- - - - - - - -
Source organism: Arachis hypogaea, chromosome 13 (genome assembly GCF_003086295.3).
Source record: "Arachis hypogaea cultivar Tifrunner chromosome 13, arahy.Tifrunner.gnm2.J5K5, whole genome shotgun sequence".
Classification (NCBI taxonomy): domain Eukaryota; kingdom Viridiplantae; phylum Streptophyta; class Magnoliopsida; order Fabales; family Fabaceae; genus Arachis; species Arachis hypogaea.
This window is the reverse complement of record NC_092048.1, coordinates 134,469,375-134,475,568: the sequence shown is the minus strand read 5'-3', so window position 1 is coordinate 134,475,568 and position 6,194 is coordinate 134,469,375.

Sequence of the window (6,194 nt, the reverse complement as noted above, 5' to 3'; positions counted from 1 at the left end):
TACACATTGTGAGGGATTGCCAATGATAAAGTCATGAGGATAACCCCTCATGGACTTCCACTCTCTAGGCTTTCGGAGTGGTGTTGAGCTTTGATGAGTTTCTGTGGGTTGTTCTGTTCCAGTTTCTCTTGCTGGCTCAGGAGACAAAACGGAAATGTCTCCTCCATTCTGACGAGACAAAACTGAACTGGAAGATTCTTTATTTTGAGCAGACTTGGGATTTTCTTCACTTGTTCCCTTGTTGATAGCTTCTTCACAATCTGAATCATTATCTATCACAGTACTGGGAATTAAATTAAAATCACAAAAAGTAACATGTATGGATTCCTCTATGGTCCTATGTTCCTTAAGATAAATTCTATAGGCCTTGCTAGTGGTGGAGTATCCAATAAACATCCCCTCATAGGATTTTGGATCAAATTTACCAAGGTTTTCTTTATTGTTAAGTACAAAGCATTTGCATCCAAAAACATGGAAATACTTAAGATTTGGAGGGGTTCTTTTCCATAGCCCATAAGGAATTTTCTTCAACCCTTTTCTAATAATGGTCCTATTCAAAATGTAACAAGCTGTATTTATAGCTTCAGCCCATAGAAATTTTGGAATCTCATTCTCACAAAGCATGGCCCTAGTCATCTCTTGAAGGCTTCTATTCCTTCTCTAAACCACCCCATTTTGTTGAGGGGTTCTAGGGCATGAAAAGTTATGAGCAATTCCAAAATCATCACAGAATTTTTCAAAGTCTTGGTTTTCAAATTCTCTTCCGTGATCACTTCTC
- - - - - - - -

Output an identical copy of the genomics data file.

Source organism: Arachis hypogaea, chromosome 13 (genome assembly GCF_003086295.3).
Source record: "Arachis hypogaea cultivar Tifrunner chromosome 13, arahy.Tifrunner.gnm2.J5K5, whole genome shotgun sequence".
Classification (NCBI taxonomy): domain Eukaryota; kingdom Viridiplantae; phylum Streptophyta; class Magnoliopsida; order Fabales; family Fabaceae; genus Arachis; species Arachis hypogaea.
This window is the reverse complement of record NC_092048.1, coordinates 134,469,375-134,475,568: the sequence shown is the minus strand read 5'-3', so window position 1 is coordinate 134,475,568 and position 6,194 is coordinate 134,469,375.

Sequence of the window (6,194 nt, the reverse complement as noted above, 5' to 3'; positions counted from 1 at the left end):
TACACATTGTGAGGGATTGCCAATGATAAAGTCATGAGGATAACCCCTCATGGACTTCCACTCTCTAGGCTTTCGGAGTGGTGTTGAGCTTTGATGAGTTTCTGTGGGTTGTTCTGTTCCAGTTTCTCTTGCTGGCTCAGGAGACAAAACGGAAATGTCTCCTCCATTCTGACGAGACAAAACTGAACTGGAAGATTCTTTATTTTGAGCAGACTTGGGATTTTCTTCACTTGTTCCCTTGTTGATAGCTTCTTCACAATCTGAATCATTATCTATCACAGTACTGGGAATTAAATTAAAATCACAAAAAGTAACATGTATGGATTCCTCTATGGTCCTATGTTCCTTAAGATAAATTCTATAGGCCTTGCTAGTGGTGGAGTATCCAATAAACATCCCCTCATAGGATTTTGGATCAAATTTACCAAGGTTTTCTTTATTGTTAAGTACAAAGCATTTGCATCCAAAAACATGGAAATACTTAAGATTTGGAGGGGTTCTTTTCCATAGCCCATAAGGAATTTTCTTCAACCCTTTTCTAATAATGGTCCTATTCAAAATGTAACAAGCTGTATTTATAGCTTCAGCCCATAGAAATTTTGGAATCTCATTCTCACAAAGCATGGCCCTAGTCATCTCTTGAAGGCTTCTATTCCTTCTCTAAACCACCCCATTTTGTTGAGGGGTTCTAGGGCATGAAAAGTTATGAGCAATTCCAAAATCATCACAGAATTTTTCAAAGTCTTGGTTTTCAAATTCTCTTCCGTGATCACTTCTC